Putin reverses on Ukraine, renounces right to send troops
MOSCOW/VIENNA (Reuters) — President Vladimir Putin asked Russia’s upper house on Tuesday to revoke the right it had granted him to order a military intervention in Ukraine in defense of Russian-speakers there.
Minutes before he spoke, Kiev said pro-Russian rebels in east Ukraine had shot down a military helicopter, most likely killing all nine on board. It was the most serious breach of a temporary ceasefire agreed in talks between government and rebels less than 24 hours earlier.
Putin’s move received a cautious welcome in the West as a sign Moscow was ready to help engineer a settlement in Ukraine’s largely Russian-speaking east, where a pro-Russian uprising against Kiev began in April. Ukrainian President Petro Poroshenko called it a “first practical step” following Putin’s statement of support last weekend for Poroshenko’s peace plan for eastern Ukraine.
But later he told security chiefs to “open fi re without hesitation” if government forces came under attack, and “did not rule out bringing the ceasefire regime to an early end” if rebels continued to breach it, his press service said.
Putin himself said he now expected Ukraine to begin talks on guaranteeing the rights of its Russian-speaking minority, which Russia would continue to defend.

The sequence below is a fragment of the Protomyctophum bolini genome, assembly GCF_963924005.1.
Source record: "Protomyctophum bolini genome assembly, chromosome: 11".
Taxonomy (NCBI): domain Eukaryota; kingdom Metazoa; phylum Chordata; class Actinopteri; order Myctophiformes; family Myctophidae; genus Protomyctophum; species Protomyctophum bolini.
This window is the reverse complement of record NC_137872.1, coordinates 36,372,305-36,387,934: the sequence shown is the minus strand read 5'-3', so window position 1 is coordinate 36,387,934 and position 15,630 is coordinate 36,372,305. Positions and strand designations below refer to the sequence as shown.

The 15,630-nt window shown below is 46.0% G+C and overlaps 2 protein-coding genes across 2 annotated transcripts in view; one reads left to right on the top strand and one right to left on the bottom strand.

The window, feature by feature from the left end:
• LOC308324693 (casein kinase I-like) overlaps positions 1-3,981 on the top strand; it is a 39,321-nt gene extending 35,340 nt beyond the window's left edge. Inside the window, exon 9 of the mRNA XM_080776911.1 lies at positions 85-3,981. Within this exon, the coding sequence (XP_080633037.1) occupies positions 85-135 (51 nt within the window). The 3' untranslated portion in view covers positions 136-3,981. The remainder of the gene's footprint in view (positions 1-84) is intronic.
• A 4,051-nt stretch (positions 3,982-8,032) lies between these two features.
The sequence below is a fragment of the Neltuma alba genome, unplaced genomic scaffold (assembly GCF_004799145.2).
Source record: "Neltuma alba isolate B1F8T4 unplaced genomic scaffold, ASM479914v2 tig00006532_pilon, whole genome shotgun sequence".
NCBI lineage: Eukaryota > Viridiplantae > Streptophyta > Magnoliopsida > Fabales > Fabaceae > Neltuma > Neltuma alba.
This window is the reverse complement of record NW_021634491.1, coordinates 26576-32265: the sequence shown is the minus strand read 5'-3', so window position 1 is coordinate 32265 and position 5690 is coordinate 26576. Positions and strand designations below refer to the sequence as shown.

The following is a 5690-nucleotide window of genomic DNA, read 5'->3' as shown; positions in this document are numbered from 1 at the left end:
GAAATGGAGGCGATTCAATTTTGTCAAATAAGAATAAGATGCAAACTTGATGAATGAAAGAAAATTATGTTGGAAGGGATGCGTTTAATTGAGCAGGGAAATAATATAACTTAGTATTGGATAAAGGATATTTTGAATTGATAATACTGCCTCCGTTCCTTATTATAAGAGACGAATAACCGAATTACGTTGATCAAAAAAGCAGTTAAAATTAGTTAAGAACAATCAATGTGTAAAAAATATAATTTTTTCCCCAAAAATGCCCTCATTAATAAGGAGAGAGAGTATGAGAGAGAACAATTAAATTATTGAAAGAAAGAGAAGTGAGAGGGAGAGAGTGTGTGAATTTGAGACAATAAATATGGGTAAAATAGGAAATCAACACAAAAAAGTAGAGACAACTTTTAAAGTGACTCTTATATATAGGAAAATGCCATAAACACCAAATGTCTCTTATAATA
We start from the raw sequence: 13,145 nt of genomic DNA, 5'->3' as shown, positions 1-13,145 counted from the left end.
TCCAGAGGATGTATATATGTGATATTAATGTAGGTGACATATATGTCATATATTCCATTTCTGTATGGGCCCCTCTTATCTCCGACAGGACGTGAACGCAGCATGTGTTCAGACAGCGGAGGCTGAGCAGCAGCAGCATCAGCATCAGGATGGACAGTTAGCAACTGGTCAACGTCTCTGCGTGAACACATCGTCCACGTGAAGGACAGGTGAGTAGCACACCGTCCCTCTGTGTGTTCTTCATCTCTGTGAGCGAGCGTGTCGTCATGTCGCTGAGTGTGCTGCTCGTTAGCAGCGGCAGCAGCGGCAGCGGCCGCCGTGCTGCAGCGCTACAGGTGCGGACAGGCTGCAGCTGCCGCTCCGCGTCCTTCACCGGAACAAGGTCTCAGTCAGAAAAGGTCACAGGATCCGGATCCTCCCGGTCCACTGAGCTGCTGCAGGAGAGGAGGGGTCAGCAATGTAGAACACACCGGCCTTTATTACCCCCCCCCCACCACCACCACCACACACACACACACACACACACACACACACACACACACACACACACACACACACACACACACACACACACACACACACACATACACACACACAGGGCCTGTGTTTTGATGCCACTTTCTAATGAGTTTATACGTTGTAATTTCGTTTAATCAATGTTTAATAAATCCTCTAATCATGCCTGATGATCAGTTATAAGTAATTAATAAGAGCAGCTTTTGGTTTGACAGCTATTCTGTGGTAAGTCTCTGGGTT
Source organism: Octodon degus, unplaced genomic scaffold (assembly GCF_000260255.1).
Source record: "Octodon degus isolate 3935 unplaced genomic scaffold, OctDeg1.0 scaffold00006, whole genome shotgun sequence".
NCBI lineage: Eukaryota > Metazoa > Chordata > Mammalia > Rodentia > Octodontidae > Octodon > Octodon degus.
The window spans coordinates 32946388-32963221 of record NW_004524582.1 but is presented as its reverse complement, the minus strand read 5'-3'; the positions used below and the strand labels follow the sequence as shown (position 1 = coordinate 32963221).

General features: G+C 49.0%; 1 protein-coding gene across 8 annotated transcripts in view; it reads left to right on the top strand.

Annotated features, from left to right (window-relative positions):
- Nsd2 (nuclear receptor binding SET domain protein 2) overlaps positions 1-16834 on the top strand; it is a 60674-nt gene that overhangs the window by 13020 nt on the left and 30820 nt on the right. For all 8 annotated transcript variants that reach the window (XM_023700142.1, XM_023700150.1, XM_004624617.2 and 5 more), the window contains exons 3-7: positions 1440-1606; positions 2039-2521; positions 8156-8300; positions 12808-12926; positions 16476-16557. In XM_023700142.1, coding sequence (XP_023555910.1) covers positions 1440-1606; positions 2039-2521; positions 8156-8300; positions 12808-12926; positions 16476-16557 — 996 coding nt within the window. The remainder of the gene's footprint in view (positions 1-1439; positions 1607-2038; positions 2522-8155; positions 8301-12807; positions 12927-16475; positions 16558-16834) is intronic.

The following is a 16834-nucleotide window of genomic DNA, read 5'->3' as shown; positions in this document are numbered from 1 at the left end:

“It is not enough to announce a ceasefire,” he told reporters on a visit to Vienna. “A substantive discussion of the essence of the problems is essential.”
In the March 1 resolution, the Federation Council had granted Putin the right to “use the Russian Federation’s Armed Forces on the territory of Ukraine until the social and political situation in that country normalizes.”
That resolution, together with Russia’s March annexation of Crimea from Ukraine, helped push East-West relations to their lowest ebb since the Cold War and led the United States and Europe to impose sanctions on Moscow. The Federation Council was expected to approve the reversal today.
NATO spokeswoman Oana Lungescu said: “We expect Russia to withdraw its troops and military infrastructure from the Ukrainian border, end its support for armed separatist groups, and the flow of weapons and mercenaries across its border, as well as denounce publicly separatist violence in Ukraine.”
A spokeswoman for EU foreign policy chief Catherine Ashton declined comment when asked whether Putin’s step would reduce the likelihood of tougher sanctions being agreed at an EU summit in Brussels on Friday. President Barack Obama spoke with British Prime Minister David Cameron and agreed that the United States and the European Union would “work to implement additional coordinated measures to impose costs on Russia” if it failed to take immediate steps to de-escalate the situation in Ukraine, the White House said.
U.S. Vice President Joe Biden also spoke with Poroshenko and “underscored the importance of having monitors in place to verify violations of the ceasefire, as well as the need to stop the supply of weapons and militants from across the border,” the White House said.